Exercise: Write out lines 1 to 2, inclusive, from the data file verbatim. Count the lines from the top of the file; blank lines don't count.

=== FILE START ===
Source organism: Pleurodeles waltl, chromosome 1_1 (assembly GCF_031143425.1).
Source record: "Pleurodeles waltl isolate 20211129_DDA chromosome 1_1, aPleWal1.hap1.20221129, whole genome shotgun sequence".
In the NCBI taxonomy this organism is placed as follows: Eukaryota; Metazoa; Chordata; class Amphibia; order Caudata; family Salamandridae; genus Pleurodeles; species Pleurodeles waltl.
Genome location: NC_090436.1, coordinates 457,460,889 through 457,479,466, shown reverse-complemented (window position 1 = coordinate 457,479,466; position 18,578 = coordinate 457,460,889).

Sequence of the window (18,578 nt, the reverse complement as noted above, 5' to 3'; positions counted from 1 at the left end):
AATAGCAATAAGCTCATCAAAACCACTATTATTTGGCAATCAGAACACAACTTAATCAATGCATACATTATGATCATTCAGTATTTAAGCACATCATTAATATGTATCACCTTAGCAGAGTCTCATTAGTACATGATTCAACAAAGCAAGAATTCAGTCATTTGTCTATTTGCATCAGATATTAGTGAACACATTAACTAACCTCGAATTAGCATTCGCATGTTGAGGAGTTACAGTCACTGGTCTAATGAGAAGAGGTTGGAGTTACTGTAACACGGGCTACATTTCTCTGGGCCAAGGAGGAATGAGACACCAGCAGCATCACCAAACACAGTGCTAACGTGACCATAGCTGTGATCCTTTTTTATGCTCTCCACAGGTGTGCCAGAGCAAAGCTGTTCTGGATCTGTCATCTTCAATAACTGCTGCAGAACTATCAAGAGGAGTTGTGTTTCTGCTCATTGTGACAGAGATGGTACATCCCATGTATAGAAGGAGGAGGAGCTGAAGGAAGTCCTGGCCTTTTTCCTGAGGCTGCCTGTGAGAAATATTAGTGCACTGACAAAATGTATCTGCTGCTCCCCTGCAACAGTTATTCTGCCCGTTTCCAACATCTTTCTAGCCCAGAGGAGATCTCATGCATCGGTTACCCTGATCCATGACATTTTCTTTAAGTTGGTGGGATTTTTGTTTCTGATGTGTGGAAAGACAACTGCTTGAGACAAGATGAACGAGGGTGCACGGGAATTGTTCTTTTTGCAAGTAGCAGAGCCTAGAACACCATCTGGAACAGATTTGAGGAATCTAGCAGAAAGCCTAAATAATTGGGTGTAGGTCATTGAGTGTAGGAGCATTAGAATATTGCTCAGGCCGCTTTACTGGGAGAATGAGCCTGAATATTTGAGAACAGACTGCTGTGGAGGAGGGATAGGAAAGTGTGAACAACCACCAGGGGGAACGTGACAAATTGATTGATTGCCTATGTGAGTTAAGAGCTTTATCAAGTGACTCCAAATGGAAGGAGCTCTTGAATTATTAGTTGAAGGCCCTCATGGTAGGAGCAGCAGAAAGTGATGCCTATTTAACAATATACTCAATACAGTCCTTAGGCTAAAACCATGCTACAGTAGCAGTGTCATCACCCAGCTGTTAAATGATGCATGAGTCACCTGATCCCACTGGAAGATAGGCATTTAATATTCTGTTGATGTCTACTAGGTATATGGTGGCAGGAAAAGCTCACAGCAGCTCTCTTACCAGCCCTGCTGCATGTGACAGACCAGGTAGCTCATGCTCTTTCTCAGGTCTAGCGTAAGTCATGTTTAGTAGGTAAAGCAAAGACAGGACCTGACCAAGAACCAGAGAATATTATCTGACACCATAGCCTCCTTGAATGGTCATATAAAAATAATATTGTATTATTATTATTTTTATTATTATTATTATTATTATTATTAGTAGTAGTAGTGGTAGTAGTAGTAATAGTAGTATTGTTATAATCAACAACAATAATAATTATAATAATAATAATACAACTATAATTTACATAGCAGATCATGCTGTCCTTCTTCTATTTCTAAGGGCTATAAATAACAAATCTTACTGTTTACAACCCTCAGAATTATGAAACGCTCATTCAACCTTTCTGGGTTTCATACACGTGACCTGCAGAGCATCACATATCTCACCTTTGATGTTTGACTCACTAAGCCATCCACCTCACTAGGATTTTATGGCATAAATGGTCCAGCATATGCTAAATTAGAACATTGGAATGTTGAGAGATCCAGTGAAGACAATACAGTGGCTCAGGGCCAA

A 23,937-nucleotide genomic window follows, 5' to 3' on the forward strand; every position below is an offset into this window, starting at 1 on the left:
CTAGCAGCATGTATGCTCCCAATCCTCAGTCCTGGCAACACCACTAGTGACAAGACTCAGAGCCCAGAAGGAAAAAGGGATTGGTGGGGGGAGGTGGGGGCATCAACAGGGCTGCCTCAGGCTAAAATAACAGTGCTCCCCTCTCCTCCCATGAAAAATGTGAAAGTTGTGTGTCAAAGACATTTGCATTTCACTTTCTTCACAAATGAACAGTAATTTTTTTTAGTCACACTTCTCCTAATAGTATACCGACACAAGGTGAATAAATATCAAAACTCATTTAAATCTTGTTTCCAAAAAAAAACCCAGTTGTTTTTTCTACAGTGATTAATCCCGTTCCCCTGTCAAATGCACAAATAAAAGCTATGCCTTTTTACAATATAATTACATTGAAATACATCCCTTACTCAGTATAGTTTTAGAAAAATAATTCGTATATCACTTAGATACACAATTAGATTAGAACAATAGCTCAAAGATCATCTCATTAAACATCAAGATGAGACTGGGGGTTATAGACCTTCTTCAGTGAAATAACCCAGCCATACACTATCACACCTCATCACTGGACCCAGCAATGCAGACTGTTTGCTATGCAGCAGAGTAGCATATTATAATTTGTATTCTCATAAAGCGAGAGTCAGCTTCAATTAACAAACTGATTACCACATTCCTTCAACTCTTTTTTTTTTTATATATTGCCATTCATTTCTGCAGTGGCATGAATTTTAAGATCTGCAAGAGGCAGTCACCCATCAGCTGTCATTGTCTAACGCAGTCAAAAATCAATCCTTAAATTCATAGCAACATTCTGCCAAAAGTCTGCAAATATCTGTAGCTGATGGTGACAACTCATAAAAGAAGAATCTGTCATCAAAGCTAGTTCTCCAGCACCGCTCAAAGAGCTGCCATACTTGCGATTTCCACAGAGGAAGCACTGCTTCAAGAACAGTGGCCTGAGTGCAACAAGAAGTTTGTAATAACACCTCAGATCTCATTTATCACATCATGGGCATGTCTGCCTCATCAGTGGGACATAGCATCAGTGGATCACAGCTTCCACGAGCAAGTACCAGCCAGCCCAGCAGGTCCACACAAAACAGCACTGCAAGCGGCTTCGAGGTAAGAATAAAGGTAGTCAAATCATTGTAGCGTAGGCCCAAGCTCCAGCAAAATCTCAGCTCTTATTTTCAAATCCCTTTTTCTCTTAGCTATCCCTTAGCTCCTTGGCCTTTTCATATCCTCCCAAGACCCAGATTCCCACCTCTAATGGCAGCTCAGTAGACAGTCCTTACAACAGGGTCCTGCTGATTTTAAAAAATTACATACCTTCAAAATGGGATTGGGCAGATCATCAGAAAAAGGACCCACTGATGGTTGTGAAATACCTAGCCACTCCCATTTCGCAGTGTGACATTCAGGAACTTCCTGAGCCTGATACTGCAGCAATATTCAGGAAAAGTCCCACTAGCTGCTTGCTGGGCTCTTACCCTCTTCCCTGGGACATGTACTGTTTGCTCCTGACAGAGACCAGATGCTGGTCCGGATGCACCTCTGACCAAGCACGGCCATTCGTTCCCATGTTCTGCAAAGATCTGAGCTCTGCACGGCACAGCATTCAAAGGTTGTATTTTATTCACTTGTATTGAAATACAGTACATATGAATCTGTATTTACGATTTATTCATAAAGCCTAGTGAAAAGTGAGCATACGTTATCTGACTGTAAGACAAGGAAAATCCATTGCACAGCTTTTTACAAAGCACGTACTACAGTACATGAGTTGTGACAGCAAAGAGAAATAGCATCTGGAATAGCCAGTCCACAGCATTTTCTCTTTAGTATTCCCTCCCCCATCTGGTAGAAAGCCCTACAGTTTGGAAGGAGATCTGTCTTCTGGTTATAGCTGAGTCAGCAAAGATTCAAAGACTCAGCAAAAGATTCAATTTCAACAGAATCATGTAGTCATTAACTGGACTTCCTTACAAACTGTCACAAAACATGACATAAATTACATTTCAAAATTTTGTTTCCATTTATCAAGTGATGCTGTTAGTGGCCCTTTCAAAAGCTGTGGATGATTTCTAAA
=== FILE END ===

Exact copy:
Source organism: Pleurodeles waltl, chromosome 1_1 (assembly GCF_031143425.1).
Source record: "Pleurodeles waltl isolate 20211129_DDA chromosome 1_1, aPleWal1.hap1.20221129, whole genome shotgun sequence".